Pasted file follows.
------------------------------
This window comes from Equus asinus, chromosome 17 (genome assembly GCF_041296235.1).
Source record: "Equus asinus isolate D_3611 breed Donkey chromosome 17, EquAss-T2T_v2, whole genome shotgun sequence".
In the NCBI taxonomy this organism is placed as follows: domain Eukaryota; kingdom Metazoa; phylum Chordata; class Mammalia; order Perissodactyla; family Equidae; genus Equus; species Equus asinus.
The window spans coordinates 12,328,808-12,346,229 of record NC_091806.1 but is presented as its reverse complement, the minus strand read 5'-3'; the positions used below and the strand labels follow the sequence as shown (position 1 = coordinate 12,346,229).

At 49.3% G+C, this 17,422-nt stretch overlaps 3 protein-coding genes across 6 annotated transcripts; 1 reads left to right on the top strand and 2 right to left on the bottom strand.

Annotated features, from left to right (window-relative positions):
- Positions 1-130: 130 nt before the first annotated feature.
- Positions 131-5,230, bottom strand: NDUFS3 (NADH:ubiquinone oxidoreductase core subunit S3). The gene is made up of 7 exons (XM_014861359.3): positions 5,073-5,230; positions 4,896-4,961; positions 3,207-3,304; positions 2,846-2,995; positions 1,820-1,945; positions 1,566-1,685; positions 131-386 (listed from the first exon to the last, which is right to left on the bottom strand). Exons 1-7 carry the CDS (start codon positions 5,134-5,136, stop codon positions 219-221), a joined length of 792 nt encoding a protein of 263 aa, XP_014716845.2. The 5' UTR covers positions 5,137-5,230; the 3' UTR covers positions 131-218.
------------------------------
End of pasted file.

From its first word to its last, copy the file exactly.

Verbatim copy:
This window comes from Equus asinus, chromosome 17 (genome assembly GCF_041296235.1).
Source record: "Equus asinus isolate D_3611 breed Donkey chromosome 17, EquAss-T2T_v2, whole genome shotgun sequence".
In the NCBI taxonomy this organism is placed as follows: domain Eukaryota; kingdom Metazoa; phylum Chordata; class Mammalia; order Perissodactyla; family Equidae; genus Equus; species Equus asinus.
The window spans coordinates 12,328,808-12,346,229 of record NC_091806.1 but is presented as its reverse complement, the minus strand read 5'-3'; the positions used below and the strand labels follow the sequence as shown (position 1 = coordinate 12,346,229).

At 49.3% G+C, this 17,422-nt stretch overlaps 3 protein-coding genes across 6 annotated transcripts; 1 reads left to right on the top strand and 2 right to left on the bottom strand.

Annotated features, from left to right (window-relative positions):
- Positions 1-130: 130 nt before the first annotated feature.
- Positions 131-5,230, bottom strand: NDUFS3 (NADH:ubiquinone oxidoreductase core subunit S3). The gene is made up of 7 exons (XM_014861359.3): positions 5,073-5,230; positions 4,896-4,961; positions 3,207-3,304; positions 2,846-2,995; positions 1,820-1,945; positions 1,566-1,685; positions 131-386 (listed from the first exon to the last, which is right to left on the bottom strand). Exons 1-7 carry the CDS (start codon positions 5,134-5,136, stop codon positions 219-221), a joined length of 792 nt encoding a protein of 263 aa, XP_014716845.2. The 5' UTR covers positions 5,137-5,230; the 3' UTR covers positions 131-218.